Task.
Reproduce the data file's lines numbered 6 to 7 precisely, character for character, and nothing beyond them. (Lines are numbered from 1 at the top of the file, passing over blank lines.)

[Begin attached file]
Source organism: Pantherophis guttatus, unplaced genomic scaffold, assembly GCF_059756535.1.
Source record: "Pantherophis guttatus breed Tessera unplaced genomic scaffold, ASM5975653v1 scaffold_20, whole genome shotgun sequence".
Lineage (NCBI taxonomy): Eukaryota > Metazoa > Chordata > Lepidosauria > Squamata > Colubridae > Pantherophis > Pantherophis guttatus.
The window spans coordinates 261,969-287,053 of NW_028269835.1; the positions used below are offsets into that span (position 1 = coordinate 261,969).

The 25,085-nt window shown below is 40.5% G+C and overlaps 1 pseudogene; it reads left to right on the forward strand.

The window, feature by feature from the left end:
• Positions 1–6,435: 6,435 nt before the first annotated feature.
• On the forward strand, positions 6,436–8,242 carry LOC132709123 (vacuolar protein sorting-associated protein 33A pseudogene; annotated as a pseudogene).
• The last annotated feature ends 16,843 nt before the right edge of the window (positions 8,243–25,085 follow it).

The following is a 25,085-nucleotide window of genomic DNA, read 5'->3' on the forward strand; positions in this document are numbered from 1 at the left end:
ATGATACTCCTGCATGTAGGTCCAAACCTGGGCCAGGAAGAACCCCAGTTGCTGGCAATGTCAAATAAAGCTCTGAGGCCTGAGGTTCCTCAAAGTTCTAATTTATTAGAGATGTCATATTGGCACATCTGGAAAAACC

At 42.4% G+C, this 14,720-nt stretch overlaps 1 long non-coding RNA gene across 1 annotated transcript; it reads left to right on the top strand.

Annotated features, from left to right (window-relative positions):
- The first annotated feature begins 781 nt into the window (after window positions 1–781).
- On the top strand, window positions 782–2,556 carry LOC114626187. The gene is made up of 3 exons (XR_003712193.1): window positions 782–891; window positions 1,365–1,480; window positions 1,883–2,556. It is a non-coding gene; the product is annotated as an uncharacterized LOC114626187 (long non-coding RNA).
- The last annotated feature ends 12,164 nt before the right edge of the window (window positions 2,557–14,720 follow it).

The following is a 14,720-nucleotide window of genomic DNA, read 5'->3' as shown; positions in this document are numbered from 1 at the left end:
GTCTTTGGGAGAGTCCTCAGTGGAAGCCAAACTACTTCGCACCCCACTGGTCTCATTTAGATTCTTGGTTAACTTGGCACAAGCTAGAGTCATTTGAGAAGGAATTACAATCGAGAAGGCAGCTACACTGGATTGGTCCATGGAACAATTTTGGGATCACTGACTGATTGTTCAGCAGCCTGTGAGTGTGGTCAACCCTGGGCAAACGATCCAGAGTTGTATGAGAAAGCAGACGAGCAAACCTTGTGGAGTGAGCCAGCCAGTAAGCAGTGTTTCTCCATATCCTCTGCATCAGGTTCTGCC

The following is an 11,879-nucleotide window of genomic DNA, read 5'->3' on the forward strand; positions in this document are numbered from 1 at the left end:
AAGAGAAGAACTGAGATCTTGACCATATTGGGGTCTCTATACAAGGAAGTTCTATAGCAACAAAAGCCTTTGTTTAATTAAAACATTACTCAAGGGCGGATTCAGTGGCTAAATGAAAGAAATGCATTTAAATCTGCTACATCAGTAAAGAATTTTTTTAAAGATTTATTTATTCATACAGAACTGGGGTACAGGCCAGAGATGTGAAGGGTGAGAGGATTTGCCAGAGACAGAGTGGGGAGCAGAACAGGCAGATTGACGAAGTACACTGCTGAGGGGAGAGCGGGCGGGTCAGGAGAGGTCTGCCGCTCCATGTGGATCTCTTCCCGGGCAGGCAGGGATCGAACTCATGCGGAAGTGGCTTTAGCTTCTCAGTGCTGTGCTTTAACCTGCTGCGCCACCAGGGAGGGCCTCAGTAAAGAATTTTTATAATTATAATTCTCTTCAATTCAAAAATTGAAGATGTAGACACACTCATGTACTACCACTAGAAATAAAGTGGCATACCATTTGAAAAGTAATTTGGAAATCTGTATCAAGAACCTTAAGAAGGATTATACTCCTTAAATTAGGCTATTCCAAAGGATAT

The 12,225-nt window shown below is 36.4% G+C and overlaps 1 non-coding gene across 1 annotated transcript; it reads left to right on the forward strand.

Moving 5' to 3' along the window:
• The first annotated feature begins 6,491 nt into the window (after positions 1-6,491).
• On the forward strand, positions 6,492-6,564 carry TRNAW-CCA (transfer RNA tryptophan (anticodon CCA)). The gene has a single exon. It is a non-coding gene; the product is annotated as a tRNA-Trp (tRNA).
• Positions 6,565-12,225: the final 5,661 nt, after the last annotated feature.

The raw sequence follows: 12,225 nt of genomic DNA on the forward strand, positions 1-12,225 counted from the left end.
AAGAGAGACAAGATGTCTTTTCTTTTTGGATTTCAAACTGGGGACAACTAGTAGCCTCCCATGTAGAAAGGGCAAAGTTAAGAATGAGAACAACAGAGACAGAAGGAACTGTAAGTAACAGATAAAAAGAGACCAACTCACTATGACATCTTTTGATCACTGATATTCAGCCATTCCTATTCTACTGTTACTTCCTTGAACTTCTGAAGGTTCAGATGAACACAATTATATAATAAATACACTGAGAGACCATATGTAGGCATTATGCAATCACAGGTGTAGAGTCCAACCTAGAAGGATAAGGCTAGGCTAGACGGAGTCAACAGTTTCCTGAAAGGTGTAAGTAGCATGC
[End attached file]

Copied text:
The window, feature by feature from the left end:
• Positions 1–6,435: 6,435 nt before the first annotated feature.